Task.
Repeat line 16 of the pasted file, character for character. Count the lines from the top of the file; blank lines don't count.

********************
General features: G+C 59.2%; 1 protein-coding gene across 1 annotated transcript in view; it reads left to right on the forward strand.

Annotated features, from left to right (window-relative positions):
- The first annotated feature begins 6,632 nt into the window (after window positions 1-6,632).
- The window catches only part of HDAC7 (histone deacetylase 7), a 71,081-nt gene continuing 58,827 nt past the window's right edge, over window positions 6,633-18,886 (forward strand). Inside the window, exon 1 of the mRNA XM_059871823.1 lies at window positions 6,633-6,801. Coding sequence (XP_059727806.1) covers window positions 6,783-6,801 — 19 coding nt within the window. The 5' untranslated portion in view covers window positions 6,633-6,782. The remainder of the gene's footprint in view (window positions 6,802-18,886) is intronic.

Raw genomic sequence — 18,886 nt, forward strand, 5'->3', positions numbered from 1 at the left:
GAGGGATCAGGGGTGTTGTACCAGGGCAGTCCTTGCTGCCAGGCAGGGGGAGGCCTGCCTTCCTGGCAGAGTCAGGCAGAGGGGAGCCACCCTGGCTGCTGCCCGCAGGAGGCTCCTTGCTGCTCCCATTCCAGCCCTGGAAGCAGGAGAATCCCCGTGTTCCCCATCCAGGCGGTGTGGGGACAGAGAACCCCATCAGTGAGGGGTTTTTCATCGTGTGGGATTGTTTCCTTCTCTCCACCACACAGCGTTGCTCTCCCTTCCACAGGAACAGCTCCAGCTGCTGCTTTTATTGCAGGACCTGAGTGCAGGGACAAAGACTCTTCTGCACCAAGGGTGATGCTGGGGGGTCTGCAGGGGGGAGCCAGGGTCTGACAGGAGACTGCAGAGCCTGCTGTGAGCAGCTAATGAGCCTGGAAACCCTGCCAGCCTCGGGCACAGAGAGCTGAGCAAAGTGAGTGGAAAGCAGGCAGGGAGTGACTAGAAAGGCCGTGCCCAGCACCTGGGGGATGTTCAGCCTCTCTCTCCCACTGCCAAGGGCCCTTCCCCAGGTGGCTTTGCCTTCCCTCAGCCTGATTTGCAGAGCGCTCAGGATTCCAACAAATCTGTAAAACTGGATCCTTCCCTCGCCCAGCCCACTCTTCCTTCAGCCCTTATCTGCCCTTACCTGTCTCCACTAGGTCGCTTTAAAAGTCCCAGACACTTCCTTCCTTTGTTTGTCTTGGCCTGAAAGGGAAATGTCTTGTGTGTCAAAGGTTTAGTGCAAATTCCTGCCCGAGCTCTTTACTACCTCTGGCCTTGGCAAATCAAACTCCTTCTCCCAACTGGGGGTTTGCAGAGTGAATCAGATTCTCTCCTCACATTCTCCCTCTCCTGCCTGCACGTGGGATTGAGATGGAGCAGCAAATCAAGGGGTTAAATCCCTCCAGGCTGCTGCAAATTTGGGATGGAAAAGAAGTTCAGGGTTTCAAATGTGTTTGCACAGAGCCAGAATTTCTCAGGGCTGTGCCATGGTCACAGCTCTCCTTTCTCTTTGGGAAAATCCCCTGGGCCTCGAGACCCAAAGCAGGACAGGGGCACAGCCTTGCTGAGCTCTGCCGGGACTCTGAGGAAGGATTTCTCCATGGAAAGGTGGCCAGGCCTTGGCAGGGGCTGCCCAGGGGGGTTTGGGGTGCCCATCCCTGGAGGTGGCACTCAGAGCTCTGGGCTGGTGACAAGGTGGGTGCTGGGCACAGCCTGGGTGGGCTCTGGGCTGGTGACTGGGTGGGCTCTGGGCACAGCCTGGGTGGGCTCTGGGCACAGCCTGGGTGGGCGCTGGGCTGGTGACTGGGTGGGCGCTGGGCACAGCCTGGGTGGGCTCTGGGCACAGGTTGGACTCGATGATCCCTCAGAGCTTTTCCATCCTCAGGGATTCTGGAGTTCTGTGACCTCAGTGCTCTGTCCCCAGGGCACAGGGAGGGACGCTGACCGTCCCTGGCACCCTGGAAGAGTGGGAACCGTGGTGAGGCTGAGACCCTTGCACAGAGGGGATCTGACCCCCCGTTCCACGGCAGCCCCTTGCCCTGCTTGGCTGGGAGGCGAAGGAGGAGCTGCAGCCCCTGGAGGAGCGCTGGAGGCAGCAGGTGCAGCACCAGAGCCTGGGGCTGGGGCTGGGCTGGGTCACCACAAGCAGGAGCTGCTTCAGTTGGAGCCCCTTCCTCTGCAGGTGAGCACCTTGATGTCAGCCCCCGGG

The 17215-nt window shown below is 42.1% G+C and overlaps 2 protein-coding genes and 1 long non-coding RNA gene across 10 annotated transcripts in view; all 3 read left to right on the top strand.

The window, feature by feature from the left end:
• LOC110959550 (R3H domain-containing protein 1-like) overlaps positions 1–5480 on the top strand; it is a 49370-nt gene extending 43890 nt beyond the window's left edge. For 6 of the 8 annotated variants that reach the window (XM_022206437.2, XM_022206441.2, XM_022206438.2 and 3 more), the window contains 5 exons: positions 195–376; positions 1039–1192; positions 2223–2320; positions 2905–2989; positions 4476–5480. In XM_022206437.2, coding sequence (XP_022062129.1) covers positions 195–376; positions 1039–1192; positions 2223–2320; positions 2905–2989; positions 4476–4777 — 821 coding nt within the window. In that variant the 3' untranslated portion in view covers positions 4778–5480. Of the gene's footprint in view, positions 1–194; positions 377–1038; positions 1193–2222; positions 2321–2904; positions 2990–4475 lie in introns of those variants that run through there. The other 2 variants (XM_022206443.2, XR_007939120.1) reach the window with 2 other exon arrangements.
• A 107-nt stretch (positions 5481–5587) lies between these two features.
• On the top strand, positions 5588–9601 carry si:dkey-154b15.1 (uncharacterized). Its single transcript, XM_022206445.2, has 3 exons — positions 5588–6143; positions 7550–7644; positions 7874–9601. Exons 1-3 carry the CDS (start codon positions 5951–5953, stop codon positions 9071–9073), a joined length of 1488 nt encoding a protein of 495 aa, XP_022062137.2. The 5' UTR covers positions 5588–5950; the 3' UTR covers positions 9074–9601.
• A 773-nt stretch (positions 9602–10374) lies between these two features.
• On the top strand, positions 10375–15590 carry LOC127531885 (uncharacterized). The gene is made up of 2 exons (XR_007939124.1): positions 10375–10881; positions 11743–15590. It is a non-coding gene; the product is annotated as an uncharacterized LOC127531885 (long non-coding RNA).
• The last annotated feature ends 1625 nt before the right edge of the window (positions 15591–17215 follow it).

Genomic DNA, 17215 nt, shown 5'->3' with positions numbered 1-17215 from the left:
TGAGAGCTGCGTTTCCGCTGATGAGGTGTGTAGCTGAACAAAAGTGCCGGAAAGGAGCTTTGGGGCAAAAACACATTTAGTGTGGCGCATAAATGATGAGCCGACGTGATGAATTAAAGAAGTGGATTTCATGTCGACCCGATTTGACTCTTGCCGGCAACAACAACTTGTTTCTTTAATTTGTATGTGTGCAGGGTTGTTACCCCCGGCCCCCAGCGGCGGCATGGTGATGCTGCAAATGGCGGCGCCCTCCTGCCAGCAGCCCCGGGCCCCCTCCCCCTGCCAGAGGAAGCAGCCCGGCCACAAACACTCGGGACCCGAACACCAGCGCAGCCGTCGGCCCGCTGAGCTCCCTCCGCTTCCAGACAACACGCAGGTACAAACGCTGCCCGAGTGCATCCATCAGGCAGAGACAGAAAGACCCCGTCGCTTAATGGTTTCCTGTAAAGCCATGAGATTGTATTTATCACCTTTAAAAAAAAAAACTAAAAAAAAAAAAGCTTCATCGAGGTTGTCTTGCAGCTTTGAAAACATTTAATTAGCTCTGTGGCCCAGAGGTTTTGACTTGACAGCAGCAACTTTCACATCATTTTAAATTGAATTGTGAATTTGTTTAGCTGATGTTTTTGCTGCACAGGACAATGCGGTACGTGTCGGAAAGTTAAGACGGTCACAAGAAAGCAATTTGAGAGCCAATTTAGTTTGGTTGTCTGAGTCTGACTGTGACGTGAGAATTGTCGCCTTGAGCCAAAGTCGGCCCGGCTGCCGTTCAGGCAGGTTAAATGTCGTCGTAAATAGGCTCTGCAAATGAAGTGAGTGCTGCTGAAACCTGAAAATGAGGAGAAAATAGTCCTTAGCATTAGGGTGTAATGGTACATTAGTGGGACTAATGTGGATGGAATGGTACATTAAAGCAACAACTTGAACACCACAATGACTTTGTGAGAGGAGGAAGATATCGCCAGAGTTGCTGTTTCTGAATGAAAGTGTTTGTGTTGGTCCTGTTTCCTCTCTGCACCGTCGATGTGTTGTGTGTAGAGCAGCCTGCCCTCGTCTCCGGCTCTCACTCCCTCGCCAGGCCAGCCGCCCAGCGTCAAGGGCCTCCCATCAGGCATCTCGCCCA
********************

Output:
TGAGAGCTGCGTTTCCGCTGATGAGGTGTGTAGCTGAACAAAAGTGCCGGAAAGGAGCTTTGGGGCAAAAACACATTTAGTGTGGCGCATAAATGATGAGCCGACGTGATGAATTAAAGAAGTGGATTTCATGTCGACCCGATTTGACTCTTGCCGGCAACAACAACTTGTTTCTTTAATTTGTATGTGTGCAGGGTTGTTACCCCCGGCCCCCAGCGGCGGCATGGTGATGCTGCAAATGGCGGCGCCCTCCTGCCAGCAGCCCCGGGCCCCCTCCCCCTGCCAGAGGAAGCAGCCCGGCCACAAACACTCGGGACCCGAACACCAGCGCAGCCGTCGGCCCGCTGAGCTCCCTCCGCTTCCAGACAACACGCAGGTACAAACGCTGCCCGAGTGCATCCATCAGGCAGAGACAGAAAGACCCCGTCGCTTAATGGTTTCCTGTAAAGCCATGAGATTGTATTTATCACCTTTAAAAAAAAAAACTAAAAAAAAAAAAGCTTCATCGAGGTTGTCTTGCAGCTTTGAAAACATTTAATTAGCTCTGTGGCCCAGAGGTTTTGACTTGACAGCAGCAACTTTCACATCATTTTAAATTGAATTGTGAATTTGTTTAGCTGATGTTTTTGCTGCACAGGACAATGCGGTACGTGTCGGAAAGTTAAGACGGTCACAAGAAAGCAATTTGAGAGCCAATTTAGTTTGGTTGTCTGAGTCTGACTGTGACGTGAGAATTGTCGCCTTGAGCCAAAGTCGGCCCGGCTGCCGTTCAGGCAGGTTAAATGTCGTCGTAAATAGGCTCTGCAAATGAAGTGAGTGCTGCTGAAACCTGAAAATGAGGAGAAAATAGTCCTTAGCATTAGGGTGTAATGGTACATTAGTGGGACTAATGTGGATGGAATGGTACATTAAAGCAACAACTTGAACACCACAATGACTTTGTGAGAGGAGGAAGATATCGCCAGAGTTGCTGTTTCTGAATGAAAGTGTTTGTGTTGGTCCTGTTTCCTCTCTGCACCGTCGATGTGTTGTGTGTAGAGCAGCCTGCCCTCGTCTCCGGCTCTCACTCCCTCGCCAGGCCAGCCGCCCAGCGTCAAGGGCCTCCCATCAGGCATCTCGCCCA